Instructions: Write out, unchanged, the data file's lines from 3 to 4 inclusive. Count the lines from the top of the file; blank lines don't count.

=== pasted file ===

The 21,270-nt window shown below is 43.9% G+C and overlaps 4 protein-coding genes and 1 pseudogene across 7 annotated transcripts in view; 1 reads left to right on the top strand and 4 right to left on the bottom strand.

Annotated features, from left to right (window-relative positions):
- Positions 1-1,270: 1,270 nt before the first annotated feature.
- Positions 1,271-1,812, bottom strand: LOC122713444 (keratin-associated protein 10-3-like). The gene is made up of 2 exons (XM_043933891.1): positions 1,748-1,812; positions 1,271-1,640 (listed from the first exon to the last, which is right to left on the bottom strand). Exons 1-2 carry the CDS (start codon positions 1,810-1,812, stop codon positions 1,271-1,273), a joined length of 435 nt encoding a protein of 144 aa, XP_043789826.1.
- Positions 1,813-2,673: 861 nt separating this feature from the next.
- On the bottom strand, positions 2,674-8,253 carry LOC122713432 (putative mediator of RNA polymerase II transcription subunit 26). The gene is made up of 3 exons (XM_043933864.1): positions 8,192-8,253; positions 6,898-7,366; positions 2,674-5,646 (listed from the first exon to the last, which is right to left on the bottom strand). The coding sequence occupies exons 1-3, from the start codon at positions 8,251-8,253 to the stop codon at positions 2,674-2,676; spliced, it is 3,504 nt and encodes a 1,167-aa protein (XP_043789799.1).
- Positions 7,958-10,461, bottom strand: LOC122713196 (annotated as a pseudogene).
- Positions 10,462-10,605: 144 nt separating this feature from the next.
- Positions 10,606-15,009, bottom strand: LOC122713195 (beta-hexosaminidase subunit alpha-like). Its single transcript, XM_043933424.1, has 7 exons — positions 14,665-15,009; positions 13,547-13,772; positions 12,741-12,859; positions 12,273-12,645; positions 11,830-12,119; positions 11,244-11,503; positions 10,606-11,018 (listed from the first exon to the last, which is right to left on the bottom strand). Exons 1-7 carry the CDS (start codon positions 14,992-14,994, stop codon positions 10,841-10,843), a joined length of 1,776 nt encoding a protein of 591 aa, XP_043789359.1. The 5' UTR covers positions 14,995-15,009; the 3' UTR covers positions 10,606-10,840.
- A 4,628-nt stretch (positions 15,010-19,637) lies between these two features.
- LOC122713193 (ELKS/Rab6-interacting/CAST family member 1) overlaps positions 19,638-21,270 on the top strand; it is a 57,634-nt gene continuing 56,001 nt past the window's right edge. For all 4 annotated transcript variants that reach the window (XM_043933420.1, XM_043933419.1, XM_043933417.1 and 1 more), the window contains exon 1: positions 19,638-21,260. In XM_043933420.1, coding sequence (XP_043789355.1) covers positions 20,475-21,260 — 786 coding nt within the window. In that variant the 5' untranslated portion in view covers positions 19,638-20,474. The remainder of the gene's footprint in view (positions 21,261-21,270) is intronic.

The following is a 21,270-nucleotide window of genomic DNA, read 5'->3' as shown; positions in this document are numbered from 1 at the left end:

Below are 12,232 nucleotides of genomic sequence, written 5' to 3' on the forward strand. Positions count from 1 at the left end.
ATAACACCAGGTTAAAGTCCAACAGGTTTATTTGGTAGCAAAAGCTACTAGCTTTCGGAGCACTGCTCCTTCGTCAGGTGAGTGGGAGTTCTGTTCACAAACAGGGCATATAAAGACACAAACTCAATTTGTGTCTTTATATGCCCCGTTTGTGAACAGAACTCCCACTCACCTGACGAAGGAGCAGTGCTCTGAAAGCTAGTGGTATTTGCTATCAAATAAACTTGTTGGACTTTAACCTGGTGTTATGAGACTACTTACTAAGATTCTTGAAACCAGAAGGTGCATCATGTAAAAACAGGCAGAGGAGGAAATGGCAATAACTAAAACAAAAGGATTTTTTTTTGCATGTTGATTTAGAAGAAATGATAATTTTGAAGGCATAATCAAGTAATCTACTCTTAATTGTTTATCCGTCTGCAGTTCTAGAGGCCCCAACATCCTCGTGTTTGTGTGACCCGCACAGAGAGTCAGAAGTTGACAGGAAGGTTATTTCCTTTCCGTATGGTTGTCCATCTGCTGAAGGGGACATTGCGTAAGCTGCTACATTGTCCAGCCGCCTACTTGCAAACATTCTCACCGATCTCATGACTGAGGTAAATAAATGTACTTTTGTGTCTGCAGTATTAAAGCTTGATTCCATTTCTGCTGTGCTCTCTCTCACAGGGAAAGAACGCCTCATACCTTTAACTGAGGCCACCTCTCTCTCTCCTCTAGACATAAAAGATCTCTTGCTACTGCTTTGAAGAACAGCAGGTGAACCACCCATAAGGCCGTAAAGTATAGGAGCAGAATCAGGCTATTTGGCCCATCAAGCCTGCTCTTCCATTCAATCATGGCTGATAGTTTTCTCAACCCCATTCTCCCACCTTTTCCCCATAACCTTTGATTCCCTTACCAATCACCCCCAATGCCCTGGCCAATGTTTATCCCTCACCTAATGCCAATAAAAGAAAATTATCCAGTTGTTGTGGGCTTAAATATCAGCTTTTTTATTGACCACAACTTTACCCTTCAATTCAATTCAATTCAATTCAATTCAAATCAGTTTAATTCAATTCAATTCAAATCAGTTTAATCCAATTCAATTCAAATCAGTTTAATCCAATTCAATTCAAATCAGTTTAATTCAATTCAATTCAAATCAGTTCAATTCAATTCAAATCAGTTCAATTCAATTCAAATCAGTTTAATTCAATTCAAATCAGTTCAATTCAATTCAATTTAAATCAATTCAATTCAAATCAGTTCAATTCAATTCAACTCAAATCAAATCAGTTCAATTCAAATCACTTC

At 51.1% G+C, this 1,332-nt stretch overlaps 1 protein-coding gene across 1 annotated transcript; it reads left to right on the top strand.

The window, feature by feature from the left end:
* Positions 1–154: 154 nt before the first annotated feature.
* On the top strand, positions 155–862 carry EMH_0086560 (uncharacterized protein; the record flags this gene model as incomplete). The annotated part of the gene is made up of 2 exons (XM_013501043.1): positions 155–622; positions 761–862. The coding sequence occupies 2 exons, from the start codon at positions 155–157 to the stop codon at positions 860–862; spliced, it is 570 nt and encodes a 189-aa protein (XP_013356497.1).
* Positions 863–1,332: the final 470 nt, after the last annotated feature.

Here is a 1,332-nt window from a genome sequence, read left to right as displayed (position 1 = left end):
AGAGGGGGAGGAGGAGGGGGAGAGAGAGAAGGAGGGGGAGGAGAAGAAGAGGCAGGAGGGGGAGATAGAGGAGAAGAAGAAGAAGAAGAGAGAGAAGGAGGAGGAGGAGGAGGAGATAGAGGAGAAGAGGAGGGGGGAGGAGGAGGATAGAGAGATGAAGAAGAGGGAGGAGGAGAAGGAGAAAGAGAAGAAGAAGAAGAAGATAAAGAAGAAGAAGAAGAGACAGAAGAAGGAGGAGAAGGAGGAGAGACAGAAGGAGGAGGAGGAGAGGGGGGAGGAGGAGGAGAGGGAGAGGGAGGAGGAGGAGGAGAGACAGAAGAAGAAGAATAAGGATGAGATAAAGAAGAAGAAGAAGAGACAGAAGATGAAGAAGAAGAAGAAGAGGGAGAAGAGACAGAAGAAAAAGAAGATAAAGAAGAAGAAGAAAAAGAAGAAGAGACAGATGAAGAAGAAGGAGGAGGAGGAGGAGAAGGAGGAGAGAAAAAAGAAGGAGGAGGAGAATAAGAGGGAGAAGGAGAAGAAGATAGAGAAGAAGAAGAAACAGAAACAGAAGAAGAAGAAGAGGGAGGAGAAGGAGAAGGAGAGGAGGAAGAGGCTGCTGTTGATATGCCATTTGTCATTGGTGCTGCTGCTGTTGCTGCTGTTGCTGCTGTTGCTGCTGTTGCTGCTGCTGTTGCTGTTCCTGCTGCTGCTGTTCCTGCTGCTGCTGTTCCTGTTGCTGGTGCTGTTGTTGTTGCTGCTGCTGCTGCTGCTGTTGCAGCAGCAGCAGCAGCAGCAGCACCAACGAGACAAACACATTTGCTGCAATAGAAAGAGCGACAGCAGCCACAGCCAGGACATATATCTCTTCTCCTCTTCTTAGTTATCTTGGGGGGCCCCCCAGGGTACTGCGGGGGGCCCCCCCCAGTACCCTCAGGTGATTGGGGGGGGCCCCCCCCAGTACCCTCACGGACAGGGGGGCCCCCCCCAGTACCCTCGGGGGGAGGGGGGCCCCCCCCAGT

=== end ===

- Positions 1-1,270: 1,270 nt before the first annotated feature.
- Positions 1,271-1,812, bottom strand: LOC122713444 (keratin-associated protein 10-3-like). The gene is made up of 2 exons (XM_043933891.1): positions 1,748-1,812; positions 1,271-1,640 (listed from the first exon to the last, which is right to left on the bottom strand). Exons 1-2 carry the CDS (start codon positions 1,810-1,812, stop codon positions 1,271-1,273), a joined length of 435 nt encoding a protein of 144 aa, XP_043789826.1.